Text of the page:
One of the few interesting courses I took as a law student four decades ago was in jurisprudence, or the philosophy behind the law. We studied people like Hugo Grotius, a Dutch writer who lived in the late 16th and early 17th centuries.
He wrote on something called natural law, an attempt to distil moral concepts into a body of rules that should govern all human behaviour. His contribution was to say that it was possible to evolve such a code without any divine intervention, and that if religious principles ran counter to this, they should be discarded.
If the law of God is unjust, it is no law at all, he said. (I paraphrase.) This was daring stuff for the time, and in a Catholic country would have brought him to the attention of the Inquisition. Fortunately, Grotius lived in the more enlightened Dutch Republic.
The principle became one of the foundations of the Enlightenment, see this blog passim. What has it to do with the European Court of Human Rights? Well, wind forward to the Allies’ victory in Europe and the Nuremberg trials. One of the defences put up by Germans in the dock there was that their actions were not actually contrary to the laws of the land, as they existed in Germany at the time.
This gave the Allies in the west some pause for thought. (The Russians, understandably, had no truck with such sophistry.) If the actions the defendants were on trial for were not illegal at the time, how could they be deemed illegal now? The (western) Allies were keen not to have the proceedings at Nuremberg appear a case of “victors’ justice”.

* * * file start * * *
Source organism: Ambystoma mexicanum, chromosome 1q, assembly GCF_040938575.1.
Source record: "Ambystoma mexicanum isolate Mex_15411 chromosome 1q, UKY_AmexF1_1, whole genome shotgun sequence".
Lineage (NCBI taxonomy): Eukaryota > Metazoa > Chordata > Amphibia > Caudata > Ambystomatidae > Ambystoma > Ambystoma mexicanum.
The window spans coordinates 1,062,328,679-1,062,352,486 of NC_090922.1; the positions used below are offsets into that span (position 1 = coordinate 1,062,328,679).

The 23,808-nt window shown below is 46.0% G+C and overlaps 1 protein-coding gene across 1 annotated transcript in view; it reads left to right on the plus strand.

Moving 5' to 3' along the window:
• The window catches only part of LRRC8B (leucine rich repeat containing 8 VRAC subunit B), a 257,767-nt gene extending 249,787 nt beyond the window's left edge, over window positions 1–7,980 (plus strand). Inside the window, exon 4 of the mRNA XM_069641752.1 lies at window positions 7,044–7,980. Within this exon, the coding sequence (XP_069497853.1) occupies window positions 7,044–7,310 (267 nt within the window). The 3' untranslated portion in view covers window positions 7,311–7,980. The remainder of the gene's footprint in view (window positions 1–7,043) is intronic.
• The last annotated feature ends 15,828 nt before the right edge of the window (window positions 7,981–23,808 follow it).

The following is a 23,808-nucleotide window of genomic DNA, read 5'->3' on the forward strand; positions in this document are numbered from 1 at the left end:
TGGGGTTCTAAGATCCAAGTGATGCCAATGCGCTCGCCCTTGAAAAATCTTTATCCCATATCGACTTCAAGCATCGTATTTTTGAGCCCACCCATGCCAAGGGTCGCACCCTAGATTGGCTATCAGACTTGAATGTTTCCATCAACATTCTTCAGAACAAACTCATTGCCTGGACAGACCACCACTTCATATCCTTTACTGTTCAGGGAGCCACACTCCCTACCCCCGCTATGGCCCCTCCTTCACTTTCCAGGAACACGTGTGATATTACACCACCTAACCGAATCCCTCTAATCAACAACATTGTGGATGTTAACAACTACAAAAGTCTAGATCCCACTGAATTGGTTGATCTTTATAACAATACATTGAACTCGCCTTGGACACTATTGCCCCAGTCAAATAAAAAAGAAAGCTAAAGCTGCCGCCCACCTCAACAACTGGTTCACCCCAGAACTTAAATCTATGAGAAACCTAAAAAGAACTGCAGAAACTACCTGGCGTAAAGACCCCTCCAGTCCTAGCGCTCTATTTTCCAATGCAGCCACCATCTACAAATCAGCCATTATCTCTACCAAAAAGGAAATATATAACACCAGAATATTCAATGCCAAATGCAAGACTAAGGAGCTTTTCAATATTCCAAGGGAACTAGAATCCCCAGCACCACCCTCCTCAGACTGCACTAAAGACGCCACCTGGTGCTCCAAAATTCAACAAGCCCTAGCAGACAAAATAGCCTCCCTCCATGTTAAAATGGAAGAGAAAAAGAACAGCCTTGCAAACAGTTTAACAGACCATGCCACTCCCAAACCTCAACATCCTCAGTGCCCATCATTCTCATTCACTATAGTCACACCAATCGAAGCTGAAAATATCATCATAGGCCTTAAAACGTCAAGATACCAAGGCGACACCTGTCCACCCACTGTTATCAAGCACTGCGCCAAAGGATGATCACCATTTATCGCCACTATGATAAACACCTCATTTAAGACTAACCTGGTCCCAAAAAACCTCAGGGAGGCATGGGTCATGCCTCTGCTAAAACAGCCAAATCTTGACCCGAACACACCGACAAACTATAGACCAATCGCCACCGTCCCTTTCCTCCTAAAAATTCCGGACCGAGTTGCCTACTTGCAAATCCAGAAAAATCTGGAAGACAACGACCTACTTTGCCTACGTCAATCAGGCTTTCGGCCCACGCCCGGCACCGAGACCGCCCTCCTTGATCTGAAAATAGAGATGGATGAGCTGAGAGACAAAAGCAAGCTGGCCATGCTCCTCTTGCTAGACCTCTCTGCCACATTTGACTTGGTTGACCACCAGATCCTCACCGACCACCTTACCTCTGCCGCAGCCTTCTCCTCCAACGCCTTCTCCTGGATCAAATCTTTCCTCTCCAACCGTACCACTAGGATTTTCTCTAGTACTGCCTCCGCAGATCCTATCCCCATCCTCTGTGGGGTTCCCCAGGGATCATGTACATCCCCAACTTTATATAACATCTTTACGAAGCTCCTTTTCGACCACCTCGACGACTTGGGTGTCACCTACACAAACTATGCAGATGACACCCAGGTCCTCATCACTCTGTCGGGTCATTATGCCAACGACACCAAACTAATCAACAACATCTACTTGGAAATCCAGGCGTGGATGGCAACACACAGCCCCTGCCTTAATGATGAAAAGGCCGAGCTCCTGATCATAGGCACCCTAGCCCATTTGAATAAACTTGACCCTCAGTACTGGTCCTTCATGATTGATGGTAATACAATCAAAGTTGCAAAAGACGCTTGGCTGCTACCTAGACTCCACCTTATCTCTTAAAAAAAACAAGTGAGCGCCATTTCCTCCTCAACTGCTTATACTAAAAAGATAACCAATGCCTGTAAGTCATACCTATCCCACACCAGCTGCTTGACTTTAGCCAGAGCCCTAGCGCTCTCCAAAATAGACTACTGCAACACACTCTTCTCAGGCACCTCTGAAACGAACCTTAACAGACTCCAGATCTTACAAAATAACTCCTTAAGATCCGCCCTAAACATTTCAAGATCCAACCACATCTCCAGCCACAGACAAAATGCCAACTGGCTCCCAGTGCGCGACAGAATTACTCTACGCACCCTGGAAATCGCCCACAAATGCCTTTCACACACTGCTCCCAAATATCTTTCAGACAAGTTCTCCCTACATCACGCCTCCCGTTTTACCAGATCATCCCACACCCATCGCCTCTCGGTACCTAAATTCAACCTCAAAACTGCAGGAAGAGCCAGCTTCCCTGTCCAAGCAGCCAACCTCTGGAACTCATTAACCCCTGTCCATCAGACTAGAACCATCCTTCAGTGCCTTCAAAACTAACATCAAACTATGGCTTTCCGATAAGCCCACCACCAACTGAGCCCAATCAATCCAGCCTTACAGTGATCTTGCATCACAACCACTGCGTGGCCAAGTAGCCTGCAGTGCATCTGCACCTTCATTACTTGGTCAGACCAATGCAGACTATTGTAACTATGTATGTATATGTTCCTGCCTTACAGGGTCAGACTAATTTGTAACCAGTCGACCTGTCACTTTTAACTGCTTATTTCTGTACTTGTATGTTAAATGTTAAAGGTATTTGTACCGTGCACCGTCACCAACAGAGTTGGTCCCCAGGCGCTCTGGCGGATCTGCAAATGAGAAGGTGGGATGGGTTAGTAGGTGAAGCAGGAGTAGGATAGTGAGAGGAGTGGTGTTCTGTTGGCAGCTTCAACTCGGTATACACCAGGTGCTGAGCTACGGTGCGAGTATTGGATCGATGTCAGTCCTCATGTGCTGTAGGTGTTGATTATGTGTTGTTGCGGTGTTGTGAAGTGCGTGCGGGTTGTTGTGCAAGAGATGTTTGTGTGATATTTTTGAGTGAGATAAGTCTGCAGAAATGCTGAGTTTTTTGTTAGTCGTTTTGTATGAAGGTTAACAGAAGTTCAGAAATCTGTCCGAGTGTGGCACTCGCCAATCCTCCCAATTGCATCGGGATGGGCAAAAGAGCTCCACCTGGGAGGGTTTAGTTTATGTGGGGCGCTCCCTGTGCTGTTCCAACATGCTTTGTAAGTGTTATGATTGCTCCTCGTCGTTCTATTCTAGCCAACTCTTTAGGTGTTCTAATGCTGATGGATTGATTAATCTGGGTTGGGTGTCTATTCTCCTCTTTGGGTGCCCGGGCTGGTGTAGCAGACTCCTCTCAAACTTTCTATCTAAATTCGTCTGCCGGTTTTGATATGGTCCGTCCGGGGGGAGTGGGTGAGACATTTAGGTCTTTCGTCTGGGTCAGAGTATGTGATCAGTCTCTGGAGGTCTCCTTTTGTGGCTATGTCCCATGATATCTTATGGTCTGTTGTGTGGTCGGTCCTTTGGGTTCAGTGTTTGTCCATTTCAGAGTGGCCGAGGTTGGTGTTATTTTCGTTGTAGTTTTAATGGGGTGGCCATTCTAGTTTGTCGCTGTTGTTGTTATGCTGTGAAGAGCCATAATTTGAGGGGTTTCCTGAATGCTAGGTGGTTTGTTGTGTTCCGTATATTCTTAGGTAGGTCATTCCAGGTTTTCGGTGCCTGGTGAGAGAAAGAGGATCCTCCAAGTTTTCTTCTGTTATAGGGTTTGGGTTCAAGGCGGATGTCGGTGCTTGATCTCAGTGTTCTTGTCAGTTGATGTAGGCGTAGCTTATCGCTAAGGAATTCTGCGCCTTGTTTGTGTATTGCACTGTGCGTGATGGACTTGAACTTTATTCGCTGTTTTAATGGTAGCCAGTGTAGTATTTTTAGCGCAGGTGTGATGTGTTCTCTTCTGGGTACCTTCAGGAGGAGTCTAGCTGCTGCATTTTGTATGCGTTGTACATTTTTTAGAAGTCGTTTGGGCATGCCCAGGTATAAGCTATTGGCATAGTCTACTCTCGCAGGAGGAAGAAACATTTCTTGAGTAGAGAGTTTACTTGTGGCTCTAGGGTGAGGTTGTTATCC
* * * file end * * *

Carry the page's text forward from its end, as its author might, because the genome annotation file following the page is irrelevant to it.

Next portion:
They fell back on the concept of natural law. The laws that allowed the defendants to carry out such actions were illegitimate because they ran contrary to any proper code of law.
Most people have a vague belief that the ECHR has something to do with the EU, Brussels, interfering eurocrats, etc. On the contrary, the ECHR was set up by the Council of Europe, separate from the EU though, confusingly, sharing the same flag and anthem.
The Court was created to enforce the principles of natural law and basic human rights. It would ensure that, if any country that had signed up to them subsequently passed laws that contradicted them or breached them, its citizens would have some authority to appeal to. That authority, the court, could overrule those laws and protect those basic human rights. What happened in Germany in the 1930s could never happen again.
The Conservatives say they will pull the UK out of the ECHR and ensure Parliament is able to overrule its decisions. It is true that many believe the Court has exceeded its authority and extended its remit into areas where it was never intended to go. It is true that some judges there are drawn from countries with debatable human rights records, and some do not appear terribly professional.
But disentangling the UK from the ECHR would be rather less easy, and raise more difficult constitutional questions, than some tub-thumping politicians may claim.